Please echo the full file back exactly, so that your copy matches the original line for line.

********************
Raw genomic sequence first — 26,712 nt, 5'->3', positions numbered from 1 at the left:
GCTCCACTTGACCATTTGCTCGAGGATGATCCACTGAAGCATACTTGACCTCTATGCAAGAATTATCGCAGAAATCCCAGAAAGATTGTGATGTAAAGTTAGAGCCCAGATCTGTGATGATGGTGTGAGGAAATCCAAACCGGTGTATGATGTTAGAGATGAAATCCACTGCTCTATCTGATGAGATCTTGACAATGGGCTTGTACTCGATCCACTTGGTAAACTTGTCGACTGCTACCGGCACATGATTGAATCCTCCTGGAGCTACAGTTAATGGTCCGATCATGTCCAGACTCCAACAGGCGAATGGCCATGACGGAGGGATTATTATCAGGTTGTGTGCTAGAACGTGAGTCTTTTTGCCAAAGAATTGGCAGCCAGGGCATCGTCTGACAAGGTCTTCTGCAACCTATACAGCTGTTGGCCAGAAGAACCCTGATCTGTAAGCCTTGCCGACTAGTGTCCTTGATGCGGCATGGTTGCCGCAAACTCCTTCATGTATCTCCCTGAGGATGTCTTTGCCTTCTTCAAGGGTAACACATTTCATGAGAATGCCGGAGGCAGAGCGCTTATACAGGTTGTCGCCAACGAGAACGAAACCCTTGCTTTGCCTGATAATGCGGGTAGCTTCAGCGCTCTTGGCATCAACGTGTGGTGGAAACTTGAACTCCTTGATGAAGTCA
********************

Raw genomic sequence first — 26,712 nt, 5'->3', positions numbered from 1 at the left:
GCTCCACTTGACCATTTGCTCGAGGATGATCCACTGAAGCATACTTGACCTCTATGCAAGAATTATCGCAGAAATCCCAGAAAGATTGTGATGTAAAGTTAGAGCCCAGATCTGTGATGATGGTGTGAGGAAATCCAAACCGGTGTATGATGTTAGAGATGAAATCCACTGCTCTATCTGATGAGATCTTGACAATGGGCTTGTACTCGATCCACTTGGTAAACTTGTCGACTGCTACCGGCACATGATTGAATCCTCCTGGAGCTACAGTTAATGGTCCGATCATGTCCAGACTCCAACAGGCGAATGGCCATGACGGAGGGATTATTATCAGGTTGTGTGCTAGAACGTGAGTCTTTTTGCCAAAGAATTGGCAGCCAGGGCATCGTCTGACAAGGTCTTCTGCAACCTATACAGCTGTTGGCCAGAAGAACCCTGATCTGTAAGCCTTGCCGACTAGTGTCCTTGATGCGGCATGGTTGCCGCAAACTCCTTCATGTATCTCCCTGAGGATGTCTTTGCCTTCTTCAAGGGTAACACATTTCATGAGAATGCCGGAGGCAGAGCGCTTATACAGGTTGTCGCCAACGAGAACGAAACCCTTGCTTTGCCTGATAATGCGGGTAGCTTCAGCGCTCTTGGCATCAACGTGTGGTGGAAACTTGAACTCCTTGATGAAGTCA